In my work in the hospital, dying is such a common theme. Something about being in the hospital, whether one has a terminal illness or not, brings about questions of one’s mortality and readiness to die. It really is amazing that something that people think about so often, or resist with such stubbornness is such an avoided subject by many medical professionals. I have been in so many conversations with medical teams, families, and patients talking about end of life, comfort care, and palliative care where the words “death” and “dying” are never mentioned. Why the awkwardness, why the fear? I think there is definitely something going with the doctors and nurses that I will address in other posts, but I would start with what I have been offering patients and family members these days.
I think there are three areas people become ready to go about their dying: their mind, their heart, and their body. Often times, especially when someone is younger and dying of cancer, their body might be saying, “It’s time,” but in their heart and mind, thinking and emotionally, they are far from ready. They have things to do, kids and grand kids to spend more time with, fears of the unknown that they hold on to. This so often makes for a lot of suffering. They pursue extreme treatment, their family members get alongside their efforts for more time, and doctors very readily do everything can to keep someone alive. But their body is saying it’s time.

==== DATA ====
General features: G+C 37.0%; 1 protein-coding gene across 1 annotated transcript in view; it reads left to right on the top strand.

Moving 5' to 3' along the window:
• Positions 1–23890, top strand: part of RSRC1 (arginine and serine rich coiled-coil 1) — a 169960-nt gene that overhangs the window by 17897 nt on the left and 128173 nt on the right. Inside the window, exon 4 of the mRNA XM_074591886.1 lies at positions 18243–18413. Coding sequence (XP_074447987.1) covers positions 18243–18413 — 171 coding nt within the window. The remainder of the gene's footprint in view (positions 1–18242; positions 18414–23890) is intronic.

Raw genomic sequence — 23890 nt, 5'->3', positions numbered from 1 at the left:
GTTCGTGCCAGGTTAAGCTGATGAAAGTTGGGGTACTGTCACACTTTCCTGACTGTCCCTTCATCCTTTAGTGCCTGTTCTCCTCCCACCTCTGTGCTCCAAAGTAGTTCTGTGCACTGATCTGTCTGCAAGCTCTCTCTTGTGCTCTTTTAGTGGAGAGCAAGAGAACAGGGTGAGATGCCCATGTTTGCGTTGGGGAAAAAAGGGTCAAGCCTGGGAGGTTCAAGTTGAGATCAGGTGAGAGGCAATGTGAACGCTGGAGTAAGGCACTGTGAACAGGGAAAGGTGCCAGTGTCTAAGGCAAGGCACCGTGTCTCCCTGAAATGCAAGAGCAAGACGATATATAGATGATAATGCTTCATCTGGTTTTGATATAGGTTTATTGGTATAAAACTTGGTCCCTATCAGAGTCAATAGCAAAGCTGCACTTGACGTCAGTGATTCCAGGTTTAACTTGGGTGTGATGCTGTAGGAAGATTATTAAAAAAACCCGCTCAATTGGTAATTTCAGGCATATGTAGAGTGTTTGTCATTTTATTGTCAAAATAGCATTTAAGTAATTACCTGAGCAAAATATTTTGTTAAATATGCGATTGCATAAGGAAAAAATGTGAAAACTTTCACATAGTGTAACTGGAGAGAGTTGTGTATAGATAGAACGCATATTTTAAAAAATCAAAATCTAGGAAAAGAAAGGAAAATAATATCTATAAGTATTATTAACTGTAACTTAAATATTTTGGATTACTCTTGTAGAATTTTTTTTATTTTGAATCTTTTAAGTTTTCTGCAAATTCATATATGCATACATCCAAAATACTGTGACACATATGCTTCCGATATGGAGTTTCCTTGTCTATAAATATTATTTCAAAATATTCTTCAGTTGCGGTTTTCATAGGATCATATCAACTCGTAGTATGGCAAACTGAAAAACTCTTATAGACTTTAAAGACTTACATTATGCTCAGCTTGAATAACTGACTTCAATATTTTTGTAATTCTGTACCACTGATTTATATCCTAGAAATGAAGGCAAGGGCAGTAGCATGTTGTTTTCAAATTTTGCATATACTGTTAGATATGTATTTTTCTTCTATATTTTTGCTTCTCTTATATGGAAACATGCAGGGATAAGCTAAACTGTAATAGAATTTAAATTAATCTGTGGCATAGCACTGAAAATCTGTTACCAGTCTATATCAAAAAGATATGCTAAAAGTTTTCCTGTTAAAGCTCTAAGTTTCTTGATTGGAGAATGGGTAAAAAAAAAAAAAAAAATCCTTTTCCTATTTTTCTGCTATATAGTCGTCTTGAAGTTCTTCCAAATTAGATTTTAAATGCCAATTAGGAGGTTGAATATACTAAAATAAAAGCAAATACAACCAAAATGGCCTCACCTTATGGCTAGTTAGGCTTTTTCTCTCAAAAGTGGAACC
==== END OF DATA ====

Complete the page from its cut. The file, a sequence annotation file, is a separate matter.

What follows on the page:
The other, and perhaps less common situation, is when someone’s body is strong and in their heart and mind they really want to die. I see this with women and men in their 90’s who have no one left. Their parents died half a century ago, their spouses have died, some of their children have died, and all their friends have died. They ask me to pray that they would die soon. And yet they keep on living. I think this is getting to be more and more common with so many life-extending practices that we have now. This is a different kind of suffering, and I see doctors and nurses responding often with, “This patient is depressed.” I often remind patients (and staff) that wanting to die is not necessarily being “depressed.” It is not always “giving up.” Assuming this desire as such, minimizes the experience.
So ideally, our heart, mind, and body would be in sync when it comes to our dying time. How do we as those who may or may not be dying get to this place? Stephen Jenkinson writes that someone must be very out of touch with their life if they have to be told that they are dying. If we are paying attention and unafraid, we will know. The body has a wisdom of its own and knows when it has had enough. We would also do well to begin contemplating our dying and preparing for it as soon as possible. Why not now? I will tell patients it’s never too early to begin thinking about how we want our dying time to be. If only we can include our loved ones in this conversation, wondering and dreaming with them, recognizing that it is a part of life, not a bad thing. And one of the greatest gifts we can offer our children and grand children is a gracious and honest look at death so they have something to hold on to when it is their turn. This is a sacred thing to pass on. It is legacy. It is holy. And in this act we will be remembered.